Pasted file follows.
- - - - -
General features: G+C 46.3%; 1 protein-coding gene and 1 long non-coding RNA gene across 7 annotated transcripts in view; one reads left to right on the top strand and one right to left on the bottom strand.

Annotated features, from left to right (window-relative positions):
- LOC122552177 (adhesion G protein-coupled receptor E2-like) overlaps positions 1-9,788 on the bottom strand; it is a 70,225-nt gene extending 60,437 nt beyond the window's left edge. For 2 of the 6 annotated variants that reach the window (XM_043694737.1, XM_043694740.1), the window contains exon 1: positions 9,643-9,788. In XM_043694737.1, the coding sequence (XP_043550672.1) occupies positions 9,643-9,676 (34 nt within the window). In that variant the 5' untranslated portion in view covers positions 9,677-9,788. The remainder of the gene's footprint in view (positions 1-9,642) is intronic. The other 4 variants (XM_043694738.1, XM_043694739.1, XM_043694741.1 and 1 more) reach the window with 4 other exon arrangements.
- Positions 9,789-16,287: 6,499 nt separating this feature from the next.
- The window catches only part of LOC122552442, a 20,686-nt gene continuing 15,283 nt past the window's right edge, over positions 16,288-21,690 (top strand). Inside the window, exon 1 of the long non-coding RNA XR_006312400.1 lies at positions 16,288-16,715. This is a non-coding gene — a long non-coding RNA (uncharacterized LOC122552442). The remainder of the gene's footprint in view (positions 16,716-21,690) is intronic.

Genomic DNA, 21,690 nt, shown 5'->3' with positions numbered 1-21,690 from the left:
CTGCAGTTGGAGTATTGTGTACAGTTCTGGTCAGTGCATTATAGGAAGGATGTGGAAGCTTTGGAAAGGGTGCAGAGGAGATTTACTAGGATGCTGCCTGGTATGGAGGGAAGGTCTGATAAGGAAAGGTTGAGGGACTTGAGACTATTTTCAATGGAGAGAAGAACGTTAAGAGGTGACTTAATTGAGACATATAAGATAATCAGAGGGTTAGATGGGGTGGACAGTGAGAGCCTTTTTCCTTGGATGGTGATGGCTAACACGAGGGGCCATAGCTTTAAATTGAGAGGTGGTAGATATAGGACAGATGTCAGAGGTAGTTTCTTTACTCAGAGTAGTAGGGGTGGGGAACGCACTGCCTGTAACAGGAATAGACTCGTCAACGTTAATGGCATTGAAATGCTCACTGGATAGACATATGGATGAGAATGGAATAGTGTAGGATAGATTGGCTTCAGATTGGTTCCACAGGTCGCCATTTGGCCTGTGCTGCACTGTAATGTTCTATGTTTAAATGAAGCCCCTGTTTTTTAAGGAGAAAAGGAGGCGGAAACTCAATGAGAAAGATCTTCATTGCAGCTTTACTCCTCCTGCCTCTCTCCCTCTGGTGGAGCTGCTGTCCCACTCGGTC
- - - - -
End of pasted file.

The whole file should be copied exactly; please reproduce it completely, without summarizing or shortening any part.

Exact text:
General features: G+C 46.3%; 1 protein-coding gene and 1 long non-coding RNA gene across 7 annotated transcripts in view; one reads left to right on the top strand and one right to left on the bottom strand.

Annotated features, from left to right (window-relative positions):
- LOC122552177 (adhesion G protein-coupled receptor E2-like) overlaps positions 1-9,788 on the bottom strand; it is a 70,225-nt gene extending 60,437 nt beyond the window's left edge. For 2 of the 6 annotated variants that reach the window (XM_043694737.1, XM_043694740.1), the window contains exon 1: positions 9,643-9,788. In XM_043694737.1, the coding sequence (XP_043550672.1) occupies positions 9,643-9,676 (34 nt within the window). In that variant the 5' untranslated portion in view covers positions 9,677-9,788. The remainder of the gene's footprint in view (positions 1-9,642) is intronic. The other 4 variants (XM_043694738.1, XM_043694739.1, XM_043694741.1 and 1 more) reach the window with 4 other exon arrangements.
- Positions 9,789-16,287: 6,499 nt separating this feature from the next.
- The window catches only part of LOC122552442, a 20,686-nt gene continuing 15,283 nt past the window's right edge, over positions 16,288-21,690 (top strand). Inside the window, exon 1 of the long non-coding RNA XR_006312400.1 lies at positions 16,288-16,715. This is a non-coding gene — a long non-coding RNA (uncharacterized LOC122552442). The remainder of the gene's footprint in view (positions 16,716-21,690) is intronic.

Genomic DNA, 21,690 nt, shown 5'->3' with positions numbered 1-21,690 from the left:
CTGCAGTTGGAGTATTGTGTACAGTTCTGGTCAGTGCATTATAGGAAGGATGTGGAAGCTTTGGAAAGGGTGCAGAGGAGATTTACTAGGATGCTGCCTGGTATGGAGGGAAGGTCTGATAAGGAAAGGTTGAGGGACTTGAGACTATTTTCAATGGAGAGAAGAACGTTAAGAGGTGACTTAATTGAGACATATAAGATAATCAGAGGGTTAGATGGGGTGGACAGTGAGAGCCTTTTTCCTTGGATGGTGATGGCTAACACGAGGGGCCATAGCTTTAAATTGAGAGGTGGTAGATATAGGACAGATGTCAGAGGTAGTTTCTTTACTCAGAGTAGTAGGGGTGGGGAACGCACTGCCTGTAACAGGAATAGACTCGTCAACGTTAATGGCATTGAAATGCTCACTGGATAGACATATGGATGAGAATGGAATAGTGTAGGATAGATTGGCTTCAGATTGGTTCCACAGGTCGCCATTTGGCCTGTGCTGCACTGTAATGTTCTATGTTTAAATGAAGCCCCTGTTTTTTAAGGAGAAAAGGAGGCGGAAACTCAATGAGAAAGATCTTCATTGCAGCTTTACTCCTCCTGCCTCTCTCCCTCTGGTGGAGCTGCTGTCCCACTCGGTC